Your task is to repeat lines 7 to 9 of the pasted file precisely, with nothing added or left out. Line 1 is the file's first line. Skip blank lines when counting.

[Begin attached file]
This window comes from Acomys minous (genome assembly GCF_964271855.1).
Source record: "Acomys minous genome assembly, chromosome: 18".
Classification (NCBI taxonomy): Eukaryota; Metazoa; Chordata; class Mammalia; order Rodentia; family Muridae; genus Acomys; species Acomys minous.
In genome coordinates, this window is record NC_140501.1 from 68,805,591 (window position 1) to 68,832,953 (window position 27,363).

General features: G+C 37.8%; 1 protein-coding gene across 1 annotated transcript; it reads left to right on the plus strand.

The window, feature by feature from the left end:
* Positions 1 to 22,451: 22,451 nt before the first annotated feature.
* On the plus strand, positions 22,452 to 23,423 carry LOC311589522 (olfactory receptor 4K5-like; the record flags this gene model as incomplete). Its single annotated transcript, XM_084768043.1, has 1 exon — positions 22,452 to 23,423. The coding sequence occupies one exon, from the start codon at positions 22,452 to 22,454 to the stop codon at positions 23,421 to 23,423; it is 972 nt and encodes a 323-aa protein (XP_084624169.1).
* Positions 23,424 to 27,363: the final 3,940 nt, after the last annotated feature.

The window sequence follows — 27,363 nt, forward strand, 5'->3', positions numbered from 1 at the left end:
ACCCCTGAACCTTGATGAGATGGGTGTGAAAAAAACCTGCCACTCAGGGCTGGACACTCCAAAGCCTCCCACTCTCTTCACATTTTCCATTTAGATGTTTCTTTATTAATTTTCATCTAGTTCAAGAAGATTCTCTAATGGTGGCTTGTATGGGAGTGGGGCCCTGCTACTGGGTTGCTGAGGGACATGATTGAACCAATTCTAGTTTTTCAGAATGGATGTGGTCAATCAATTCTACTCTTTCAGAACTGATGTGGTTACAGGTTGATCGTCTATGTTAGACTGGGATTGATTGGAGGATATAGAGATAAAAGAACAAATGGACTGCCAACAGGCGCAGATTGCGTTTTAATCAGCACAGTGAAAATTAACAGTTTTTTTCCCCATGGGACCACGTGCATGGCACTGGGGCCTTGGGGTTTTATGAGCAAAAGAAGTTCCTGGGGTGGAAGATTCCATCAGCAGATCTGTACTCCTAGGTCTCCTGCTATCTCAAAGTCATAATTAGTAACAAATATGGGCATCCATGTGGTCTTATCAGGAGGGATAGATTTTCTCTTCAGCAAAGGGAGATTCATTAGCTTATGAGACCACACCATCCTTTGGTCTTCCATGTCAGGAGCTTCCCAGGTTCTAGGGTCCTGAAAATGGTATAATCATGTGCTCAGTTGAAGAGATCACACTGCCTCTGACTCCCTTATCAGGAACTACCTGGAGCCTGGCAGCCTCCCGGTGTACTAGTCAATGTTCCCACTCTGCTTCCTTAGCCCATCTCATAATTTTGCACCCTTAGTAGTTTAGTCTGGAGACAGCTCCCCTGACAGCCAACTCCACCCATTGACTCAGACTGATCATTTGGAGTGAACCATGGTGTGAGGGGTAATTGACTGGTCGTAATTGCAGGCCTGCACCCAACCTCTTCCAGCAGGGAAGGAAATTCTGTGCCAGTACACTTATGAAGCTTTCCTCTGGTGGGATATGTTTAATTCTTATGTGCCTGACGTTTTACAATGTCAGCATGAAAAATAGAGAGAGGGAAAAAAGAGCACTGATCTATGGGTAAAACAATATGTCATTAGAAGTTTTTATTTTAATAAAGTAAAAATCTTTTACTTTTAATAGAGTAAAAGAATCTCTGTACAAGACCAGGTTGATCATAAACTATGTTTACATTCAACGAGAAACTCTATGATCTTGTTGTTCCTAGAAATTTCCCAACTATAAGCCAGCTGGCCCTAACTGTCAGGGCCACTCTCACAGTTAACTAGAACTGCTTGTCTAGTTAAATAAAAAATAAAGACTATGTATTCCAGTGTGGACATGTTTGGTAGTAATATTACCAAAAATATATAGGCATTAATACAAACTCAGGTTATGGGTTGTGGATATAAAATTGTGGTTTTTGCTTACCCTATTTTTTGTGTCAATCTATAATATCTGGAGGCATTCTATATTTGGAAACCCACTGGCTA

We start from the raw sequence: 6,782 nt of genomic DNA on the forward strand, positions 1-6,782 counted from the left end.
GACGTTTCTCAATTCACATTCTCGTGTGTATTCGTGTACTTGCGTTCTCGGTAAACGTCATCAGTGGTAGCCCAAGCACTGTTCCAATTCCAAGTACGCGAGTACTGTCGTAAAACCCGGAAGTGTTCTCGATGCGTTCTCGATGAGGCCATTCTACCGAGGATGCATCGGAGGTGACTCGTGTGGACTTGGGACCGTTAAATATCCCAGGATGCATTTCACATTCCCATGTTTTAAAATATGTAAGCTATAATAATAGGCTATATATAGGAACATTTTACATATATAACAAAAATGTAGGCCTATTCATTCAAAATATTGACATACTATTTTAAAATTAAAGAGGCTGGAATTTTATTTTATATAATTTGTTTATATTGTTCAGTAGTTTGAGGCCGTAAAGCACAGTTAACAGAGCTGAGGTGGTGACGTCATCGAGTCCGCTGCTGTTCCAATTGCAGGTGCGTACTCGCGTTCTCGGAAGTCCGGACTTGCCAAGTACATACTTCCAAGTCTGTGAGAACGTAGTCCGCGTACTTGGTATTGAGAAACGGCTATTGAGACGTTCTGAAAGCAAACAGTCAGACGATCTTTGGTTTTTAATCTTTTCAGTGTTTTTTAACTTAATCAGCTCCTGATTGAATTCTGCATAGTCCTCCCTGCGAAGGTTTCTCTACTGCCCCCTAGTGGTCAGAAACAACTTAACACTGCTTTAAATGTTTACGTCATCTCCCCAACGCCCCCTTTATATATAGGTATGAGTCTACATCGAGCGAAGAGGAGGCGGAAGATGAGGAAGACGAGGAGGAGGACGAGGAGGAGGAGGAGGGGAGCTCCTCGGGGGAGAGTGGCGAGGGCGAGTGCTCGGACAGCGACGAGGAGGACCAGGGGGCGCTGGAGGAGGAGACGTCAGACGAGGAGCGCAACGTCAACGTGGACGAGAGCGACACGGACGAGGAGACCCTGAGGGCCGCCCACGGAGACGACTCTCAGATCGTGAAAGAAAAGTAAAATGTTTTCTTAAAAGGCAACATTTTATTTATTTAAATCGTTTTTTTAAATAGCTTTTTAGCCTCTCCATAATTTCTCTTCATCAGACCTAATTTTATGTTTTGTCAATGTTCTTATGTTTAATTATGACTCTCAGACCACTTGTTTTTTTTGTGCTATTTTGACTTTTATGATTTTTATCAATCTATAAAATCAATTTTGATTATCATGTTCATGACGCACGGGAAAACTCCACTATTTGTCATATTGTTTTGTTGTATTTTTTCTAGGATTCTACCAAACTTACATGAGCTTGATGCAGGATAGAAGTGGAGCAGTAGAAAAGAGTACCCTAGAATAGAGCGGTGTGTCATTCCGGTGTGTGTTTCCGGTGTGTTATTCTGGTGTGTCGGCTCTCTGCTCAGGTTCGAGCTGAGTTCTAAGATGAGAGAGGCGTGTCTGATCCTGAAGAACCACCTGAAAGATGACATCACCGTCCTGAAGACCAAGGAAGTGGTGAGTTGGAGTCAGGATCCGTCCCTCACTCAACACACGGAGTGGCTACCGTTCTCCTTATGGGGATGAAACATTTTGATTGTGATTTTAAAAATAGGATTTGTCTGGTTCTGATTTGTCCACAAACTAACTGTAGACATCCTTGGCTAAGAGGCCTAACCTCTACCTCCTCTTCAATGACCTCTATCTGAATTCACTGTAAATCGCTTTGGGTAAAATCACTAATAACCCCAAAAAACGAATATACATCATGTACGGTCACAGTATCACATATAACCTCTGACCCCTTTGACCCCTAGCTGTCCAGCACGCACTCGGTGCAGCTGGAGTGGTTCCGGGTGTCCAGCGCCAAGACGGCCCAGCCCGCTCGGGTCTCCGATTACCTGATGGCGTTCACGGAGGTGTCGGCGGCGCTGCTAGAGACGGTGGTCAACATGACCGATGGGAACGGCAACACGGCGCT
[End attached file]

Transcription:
* Positions 1 to 22,451: 22,451 nt before the first annotated feature.
* On the plus strand, positions 22,452 to 23,423 carry LOC311589522 (olfactory receptor 4K5-like; the record flags this gene model as incomplete). Its single annotated transcript, XM_084768043.1, has 1 exon — positions 22,452 to 23,423. The coding sequence occupies one exon, from the start codon at positions 22,452 to 22,454 to the stop codon at positions 23,421 to 23,423; it is 972 nt and encodes a 323-aa protein (XP_084624169.1).
* Positions 23,424 to 27,363: the final 3,940 nt, after the last annotated feature.